January mortgage approvals up over a third from a year ago
More fuel to stoke house price fear fires this morning, with added evidence that market activity started 2014 very much on the front foot.
Mortgage approvals hit their highest level in six years in the final quarter of 2013, averaging 70,000. And in January, they were up 33 per cent year-on-year.
According to figures from the Council of Mortgage Lenders (CML), gross lending for mortgages hit £15.5bn last month.
Although this is down eight per cent compared with December 2013, CML commented that the dip in January can be put down to seasonal factors affecting activity levels.
That said, although the headline numbers look worrying, 2013’s gross mortgage lending – totalling 176,400 – is still far below the figures seen pre-crisis. In 2004, for example, the number was 291,249, and in 2005, 288,280.
But buyer interest is growing apace across the whole of Britain, and Howard Archer of IHS Global Insight thinks that warrants careful observation:
While the strength of house prices is not yet a serious concern outside of London, it is something that needs to be closely monitored given that a number of recent data and surveys have indicated that the strength in house prices is becoming more widespread.
CML chief economist Bob Pannell has emphasised the relevance of seller shortages:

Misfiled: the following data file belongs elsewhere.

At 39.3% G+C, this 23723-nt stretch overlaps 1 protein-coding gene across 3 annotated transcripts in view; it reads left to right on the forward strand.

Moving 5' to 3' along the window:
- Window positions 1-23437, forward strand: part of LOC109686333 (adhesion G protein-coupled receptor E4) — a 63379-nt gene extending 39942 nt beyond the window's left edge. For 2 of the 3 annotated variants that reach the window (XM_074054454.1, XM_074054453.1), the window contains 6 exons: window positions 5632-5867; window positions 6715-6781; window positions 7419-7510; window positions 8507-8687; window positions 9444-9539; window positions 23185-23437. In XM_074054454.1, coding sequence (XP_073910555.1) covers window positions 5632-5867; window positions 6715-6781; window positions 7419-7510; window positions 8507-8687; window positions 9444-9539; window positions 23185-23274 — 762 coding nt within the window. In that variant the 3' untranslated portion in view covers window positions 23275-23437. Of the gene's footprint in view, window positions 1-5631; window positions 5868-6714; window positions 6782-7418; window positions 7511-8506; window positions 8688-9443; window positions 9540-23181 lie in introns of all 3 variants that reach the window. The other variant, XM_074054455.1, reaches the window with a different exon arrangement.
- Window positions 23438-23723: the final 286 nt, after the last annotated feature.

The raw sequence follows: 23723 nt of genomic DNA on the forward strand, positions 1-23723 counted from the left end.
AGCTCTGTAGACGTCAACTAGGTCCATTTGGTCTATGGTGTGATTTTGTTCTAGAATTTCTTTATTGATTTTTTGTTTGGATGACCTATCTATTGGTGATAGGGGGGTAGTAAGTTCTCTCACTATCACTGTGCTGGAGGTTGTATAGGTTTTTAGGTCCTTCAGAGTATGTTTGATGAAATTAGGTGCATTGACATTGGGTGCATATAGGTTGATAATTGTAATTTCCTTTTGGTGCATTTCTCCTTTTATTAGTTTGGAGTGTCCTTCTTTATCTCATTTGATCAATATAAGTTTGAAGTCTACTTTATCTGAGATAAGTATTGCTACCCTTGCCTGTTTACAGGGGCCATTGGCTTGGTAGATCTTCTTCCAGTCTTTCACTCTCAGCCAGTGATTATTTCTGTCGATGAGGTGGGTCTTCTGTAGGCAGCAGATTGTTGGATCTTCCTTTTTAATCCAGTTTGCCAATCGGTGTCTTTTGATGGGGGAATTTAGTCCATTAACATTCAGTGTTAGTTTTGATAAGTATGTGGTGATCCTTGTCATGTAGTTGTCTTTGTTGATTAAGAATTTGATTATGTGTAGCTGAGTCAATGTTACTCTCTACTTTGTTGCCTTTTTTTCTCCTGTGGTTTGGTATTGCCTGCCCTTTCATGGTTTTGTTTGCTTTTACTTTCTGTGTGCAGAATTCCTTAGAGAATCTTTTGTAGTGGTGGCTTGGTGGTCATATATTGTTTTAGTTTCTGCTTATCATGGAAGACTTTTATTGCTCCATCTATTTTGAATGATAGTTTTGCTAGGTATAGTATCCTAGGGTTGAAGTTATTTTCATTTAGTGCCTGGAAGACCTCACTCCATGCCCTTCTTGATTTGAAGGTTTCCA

The Bank of England envisages that approvals may climb to 90,000 a month in the second and third quarters of 2014. This would seem to imply property transactions running at an annualised rate of one and a half million or so. We think this may be over-optimistic given the growing anecdotal reports of a shortage of prospective sellers.
Archer also reiterated the firms belief that concern over the UK's past record of housing boom and busts could see the Bank of England move to cool the market.
This, it says, could be in the form of a recommendation to government to dilute Help to Buy – perhaps so it applies to houses worth £300,000 and under, rather than the current £600,000 limit.
Significantly, the Bank has suggested it would prefer not to use higher interest rates to try and quell the housing market.